Greener Journal of Agricultural Sciences

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Shabani et al

Greener Journal of  Agricultural Sciences Vol. 3 (4), pp. 254-261, April 2013.

 ISSN: 2276-7770 

Research Paper

Manuscript Number: 021213450

 

Effect of spacing and cutting management on survival, growth and biomass production of Moringa oleifera intercropped with maize on-station at Gairo inland plateau and Ruvu, Coast region - Tanzania

 

1Ezekiel Edward, 1Shabani  A.O. Chamshama,

*Mathew A. Mndolwa and 1Yonika M. Ngaga

 

1Faculty of Forestry and Nature Conservation, Sokoine University of Agriculture,

P. O. Box 3010, Morogoro, Tanzania.

*Tanzania Forestry Research Institute, P. O. Box 95, Lushoto, Tanzania.

 

*Corresponding Author’s Email: mathewmndolwa @yahoo. com


Abstract:

Evaluation of the effect of spacing and pollarding height of Moringa oleifera intercropped with maize on growth, foliar and stems biomass production, maize yields and soil fertility improvement was conducted at Gairo (semi arid inland plateau) and Ruvu (sub-humid coastal area). Replicate trials were planted in a split-split plot design arranged in a Randomised Complete Block Design (RCBD) with three replications. Results showed that maize grain weights as affected by different spacing and pollarding treatments differed significantly (P<0.05) in third season at Gairo site while at Ruvu site nothing was harvested in second and third seasons other than stover. During first season at Gairo site, grain weight ranged from 818.90 kg/ha to 1343.19 kg/ha, while for Ruvu site grain weight ranged from 1702.13 kg/ha to 2451.69 kg/ha. Biomass decreased with increasing spacing in both sites. Increase in soil pH, available Nitrogen, available P and Electrical conductivity in two years were observed at Gairo. Moringa showed varied but good performance in the two sites and pollarding height (50 cm) and a spacing of 2.5x2.5 m led to more maize production. Pollarded foliar biomass was inadequate to improve soil fertility. Intercropping with maize was not detrimental to Moringa biomass production.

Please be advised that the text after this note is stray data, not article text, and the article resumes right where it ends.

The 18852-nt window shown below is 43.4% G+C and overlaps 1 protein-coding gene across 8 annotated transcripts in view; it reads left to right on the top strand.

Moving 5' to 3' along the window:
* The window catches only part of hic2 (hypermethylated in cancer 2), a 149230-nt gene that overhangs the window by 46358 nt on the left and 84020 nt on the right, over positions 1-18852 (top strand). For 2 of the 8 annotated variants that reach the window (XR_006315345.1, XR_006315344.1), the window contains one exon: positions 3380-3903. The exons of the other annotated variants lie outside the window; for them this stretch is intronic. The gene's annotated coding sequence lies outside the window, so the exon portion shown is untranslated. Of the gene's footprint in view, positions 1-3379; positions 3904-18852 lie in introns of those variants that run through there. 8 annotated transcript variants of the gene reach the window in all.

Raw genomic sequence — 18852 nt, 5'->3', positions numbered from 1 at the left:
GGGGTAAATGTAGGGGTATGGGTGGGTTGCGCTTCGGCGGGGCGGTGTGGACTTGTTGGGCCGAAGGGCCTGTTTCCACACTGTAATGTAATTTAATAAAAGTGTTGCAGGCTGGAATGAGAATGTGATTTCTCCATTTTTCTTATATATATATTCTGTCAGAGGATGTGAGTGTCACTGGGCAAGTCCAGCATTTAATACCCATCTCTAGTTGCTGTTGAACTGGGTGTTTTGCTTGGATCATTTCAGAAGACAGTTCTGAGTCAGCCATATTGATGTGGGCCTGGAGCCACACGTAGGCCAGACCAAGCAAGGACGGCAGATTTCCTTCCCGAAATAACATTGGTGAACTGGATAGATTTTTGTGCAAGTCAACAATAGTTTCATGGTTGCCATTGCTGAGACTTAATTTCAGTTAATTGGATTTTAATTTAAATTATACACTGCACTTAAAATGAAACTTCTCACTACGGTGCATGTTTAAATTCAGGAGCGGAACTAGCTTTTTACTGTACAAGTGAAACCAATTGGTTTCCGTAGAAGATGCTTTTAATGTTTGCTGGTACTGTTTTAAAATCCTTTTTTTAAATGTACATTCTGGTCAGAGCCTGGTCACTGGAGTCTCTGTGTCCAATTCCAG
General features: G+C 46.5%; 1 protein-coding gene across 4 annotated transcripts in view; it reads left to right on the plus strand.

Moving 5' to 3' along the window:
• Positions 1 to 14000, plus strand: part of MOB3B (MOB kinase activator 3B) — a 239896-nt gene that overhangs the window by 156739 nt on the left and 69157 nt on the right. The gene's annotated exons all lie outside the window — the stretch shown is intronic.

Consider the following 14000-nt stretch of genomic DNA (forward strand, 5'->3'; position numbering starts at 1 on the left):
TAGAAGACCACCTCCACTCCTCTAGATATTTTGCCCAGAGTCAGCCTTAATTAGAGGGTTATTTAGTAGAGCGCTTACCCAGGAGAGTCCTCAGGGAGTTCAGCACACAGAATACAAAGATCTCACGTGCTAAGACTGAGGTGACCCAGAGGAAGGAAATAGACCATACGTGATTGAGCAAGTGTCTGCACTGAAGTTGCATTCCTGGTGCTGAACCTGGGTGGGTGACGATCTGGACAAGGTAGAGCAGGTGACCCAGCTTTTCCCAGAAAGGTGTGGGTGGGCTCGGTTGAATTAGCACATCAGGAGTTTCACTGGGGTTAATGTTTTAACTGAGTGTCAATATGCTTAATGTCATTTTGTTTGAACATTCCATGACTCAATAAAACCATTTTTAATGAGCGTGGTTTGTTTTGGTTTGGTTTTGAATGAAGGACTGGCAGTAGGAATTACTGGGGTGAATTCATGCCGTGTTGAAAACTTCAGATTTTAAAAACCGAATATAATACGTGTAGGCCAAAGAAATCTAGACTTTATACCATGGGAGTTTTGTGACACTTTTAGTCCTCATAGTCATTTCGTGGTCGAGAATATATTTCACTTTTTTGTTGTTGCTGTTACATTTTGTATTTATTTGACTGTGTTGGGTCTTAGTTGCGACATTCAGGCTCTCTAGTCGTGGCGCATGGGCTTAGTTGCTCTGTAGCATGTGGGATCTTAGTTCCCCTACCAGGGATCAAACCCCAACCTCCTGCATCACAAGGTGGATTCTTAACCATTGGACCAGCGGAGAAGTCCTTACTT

Key words: Moringa, intercropped, maize, soil fertility, biomass.

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